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Gilman, S.L. (1997). Who's Creative?. Int. J. Psycho-Anal., 78:601-606.

(1997). International Journal of Psycho-Analysis, 78:601-606

Who's Creative?

Review by:
Sander L. Gilman

There has been a great deal of work on the problem of what creativity is and how it relates to intrapsychic processes. Beginning with Sigmund Freud's work on the creative, this question has been a major theme in our attempts to access and plumb the unconscious. For if the window to the unconscious (according to Freud) can be found in dreams, or parapraxes, or jokes, or paranoid fantasies, creativity is also one of the prime objects that psychoanalysis has used to access the unconscious. Yet it is clear that it is not ‘creativityper se that has been the object of analysis; it is the work of art, the aesthetic object that is parallel to the dream as the cultural expression of an underlying process that has been the object of study. It is as if the focus were only on the dream and never on the dream work. It is in the study of creativity, more so than in the other windows to the unconscious, that there is an easy equivalence between the ‘object’ and the ‘process’.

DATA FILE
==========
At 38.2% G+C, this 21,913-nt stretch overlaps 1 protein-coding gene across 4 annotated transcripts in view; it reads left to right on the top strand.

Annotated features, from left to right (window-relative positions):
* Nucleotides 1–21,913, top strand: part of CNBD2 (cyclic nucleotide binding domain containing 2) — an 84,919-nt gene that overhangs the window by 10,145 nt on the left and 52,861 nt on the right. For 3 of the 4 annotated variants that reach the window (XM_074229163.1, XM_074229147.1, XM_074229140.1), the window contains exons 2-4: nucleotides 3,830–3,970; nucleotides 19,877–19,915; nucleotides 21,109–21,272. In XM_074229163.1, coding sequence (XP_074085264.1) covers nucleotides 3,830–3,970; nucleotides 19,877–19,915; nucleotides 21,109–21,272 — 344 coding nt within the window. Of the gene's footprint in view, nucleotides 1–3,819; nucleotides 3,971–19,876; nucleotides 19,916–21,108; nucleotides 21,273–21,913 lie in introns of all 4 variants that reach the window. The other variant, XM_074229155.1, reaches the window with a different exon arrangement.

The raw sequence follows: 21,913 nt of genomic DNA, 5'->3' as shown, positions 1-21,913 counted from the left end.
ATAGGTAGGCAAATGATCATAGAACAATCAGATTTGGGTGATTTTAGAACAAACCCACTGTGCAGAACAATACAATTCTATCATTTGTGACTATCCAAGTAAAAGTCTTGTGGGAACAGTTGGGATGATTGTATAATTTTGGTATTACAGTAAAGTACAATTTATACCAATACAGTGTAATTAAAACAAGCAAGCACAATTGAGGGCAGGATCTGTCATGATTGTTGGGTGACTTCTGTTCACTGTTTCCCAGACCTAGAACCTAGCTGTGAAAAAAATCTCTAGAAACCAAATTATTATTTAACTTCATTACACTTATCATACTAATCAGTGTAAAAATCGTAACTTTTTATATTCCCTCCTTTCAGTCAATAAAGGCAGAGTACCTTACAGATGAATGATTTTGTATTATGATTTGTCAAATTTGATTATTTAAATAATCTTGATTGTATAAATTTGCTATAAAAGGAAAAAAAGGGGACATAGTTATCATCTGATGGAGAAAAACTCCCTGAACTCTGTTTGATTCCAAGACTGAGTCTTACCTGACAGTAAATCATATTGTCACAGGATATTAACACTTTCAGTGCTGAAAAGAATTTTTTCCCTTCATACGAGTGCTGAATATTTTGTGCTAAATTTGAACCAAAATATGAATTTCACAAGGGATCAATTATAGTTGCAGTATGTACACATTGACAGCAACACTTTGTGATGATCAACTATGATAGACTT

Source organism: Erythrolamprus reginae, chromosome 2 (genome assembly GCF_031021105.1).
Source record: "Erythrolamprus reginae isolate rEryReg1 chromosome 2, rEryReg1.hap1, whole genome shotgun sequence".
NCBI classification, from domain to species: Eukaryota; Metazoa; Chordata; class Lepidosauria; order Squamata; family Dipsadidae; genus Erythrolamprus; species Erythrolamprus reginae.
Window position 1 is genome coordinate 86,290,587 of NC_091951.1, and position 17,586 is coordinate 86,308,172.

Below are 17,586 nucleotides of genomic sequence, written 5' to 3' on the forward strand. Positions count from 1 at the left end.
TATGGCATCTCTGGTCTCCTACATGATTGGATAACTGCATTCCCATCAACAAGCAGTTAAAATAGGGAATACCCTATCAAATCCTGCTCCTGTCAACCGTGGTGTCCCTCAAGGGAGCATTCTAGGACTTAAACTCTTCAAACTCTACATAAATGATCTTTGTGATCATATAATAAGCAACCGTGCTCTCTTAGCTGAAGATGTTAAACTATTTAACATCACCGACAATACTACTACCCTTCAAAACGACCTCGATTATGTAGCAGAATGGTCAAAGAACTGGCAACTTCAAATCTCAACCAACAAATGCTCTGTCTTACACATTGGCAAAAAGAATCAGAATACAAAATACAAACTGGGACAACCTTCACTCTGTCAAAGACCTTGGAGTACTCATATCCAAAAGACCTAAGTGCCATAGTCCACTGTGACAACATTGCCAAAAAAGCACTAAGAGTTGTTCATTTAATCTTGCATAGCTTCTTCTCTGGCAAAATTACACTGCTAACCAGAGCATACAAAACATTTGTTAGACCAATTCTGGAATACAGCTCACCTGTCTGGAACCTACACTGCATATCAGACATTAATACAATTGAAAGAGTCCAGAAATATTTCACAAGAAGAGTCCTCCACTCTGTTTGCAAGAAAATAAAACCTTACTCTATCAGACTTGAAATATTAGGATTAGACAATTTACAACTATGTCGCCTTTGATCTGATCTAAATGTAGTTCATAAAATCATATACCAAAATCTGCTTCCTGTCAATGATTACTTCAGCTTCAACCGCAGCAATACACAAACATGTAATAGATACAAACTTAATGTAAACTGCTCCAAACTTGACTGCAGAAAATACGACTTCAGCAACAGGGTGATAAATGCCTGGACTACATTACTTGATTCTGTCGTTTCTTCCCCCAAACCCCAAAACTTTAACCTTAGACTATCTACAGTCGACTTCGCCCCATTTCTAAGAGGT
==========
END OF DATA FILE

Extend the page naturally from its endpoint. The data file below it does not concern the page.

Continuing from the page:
Freud himself recognised the complexity if not the impossibility of imagining the creative separately from the aesthetic object. After World War I Freud noted in his study of ‘Dostoevsky and parricide’: ‘Before the problem of the creative artist analysis must, alas, lay down its arms’ (1928p. 177). Or, as he stated in An Autobiographical Study: ‘[Psychoanalysis] … can do nothing towards elucidating the nature of the artistic gift, nor can it explain the means by which the artist works—artistic technique’ (1925p.

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